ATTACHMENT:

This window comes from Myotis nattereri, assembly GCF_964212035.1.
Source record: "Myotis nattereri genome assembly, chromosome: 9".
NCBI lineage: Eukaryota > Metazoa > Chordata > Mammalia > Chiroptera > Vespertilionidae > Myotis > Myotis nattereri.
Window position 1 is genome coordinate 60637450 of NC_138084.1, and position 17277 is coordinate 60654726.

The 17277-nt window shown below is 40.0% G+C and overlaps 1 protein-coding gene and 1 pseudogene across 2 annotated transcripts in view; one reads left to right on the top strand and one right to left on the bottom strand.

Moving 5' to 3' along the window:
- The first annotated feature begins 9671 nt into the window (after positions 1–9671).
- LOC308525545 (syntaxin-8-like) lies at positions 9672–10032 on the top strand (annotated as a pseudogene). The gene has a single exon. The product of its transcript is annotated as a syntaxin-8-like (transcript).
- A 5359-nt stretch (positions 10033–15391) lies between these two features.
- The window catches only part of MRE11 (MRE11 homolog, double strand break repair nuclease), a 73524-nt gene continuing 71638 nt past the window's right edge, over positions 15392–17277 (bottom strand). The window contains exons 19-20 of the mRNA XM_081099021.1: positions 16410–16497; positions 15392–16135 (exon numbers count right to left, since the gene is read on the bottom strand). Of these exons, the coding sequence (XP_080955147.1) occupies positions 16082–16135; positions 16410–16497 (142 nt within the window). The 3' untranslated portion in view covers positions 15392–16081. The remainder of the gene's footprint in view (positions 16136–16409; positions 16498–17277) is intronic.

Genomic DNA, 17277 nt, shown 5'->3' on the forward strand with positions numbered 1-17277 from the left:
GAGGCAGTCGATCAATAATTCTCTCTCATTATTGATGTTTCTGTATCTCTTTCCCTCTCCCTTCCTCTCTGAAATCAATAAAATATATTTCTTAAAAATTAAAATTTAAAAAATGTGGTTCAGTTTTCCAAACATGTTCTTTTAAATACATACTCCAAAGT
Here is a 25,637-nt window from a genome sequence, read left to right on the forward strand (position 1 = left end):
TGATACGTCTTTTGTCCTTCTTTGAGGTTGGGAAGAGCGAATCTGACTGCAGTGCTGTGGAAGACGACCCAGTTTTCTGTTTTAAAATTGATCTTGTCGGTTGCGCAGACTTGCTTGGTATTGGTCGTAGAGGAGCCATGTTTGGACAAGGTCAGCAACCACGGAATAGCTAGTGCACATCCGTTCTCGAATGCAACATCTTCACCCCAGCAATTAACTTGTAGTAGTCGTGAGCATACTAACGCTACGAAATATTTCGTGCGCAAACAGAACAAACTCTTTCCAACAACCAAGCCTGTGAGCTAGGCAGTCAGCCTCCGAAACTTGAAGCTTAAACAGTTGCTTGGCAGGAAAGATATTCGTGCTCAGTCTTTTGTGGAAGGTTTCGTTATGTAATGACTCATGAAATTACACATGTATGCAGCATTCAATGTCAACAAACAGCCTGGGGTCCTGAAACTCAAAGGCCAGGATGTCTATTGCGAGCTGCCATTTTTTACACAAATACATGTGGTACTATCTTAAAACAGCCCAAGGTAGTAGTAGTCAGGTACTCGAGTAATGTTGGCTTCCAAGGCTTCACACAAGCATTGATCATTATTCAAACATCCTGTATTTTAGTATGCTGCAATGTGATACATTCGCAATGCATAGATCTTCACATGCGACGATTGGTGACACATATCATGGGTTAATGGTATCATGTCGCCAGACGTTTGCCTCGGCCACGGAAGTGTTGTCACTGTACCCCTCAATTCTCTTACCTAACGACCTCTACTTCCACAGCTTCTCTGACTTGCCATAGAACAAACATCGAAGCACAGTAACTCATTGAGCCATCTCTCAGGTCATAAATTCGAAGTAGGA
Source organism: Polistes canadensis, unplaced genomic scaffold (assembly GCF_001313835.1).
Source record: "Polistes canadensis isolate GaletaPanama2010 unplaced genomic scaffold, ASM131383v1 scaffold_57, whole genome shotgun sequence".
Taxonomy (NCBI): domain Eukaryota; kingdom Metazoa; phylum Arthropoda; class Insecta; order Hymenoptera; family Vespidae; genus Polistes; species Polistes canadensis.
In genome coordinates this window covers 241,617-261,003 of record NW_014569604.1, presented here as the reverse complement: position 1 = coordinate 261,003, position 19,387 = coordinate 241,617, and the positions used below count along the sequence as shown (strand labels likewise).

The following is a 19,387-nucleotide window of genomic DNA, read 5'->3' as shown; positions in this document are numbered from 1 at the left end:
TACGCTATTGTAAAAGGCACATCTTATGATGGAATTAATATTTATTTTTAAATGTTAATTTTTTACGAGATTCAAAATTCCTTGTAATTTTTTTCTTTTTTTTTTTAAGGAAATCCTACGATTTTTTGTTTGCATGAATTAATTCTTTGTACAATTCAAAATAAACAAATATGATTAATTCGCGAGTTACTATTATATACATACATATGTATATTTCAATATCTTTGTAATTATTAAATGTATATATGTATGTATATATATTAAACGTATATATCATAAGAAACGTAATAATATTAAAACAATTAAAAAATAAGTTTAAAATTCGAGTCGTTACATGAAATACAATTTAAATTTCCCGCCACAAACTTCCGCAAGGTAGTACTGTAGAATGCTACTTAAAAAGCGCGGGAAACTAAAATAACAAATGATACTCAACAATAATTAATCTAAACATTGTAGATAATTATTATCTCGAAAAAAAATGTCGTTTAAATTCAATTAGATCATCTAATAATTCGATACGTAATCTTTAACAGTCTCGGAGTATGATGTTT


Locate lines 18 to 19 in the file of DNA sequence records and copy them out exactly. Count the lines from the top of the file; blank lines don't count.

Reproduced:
In genome coordinates this window covers 241,617-261,003 of record NW_014569604.1, presented here as the reverse complement: position 1 = coordinate 261,003, position 19,387 = coordinate 241,617, and the positions used below count along the sequence as shown (strand labels likewise).

The following is a 19,387-nucleotide window of genomic DNA, read 5'->3' as shown; positions in this document are numbered from 1 at the left end: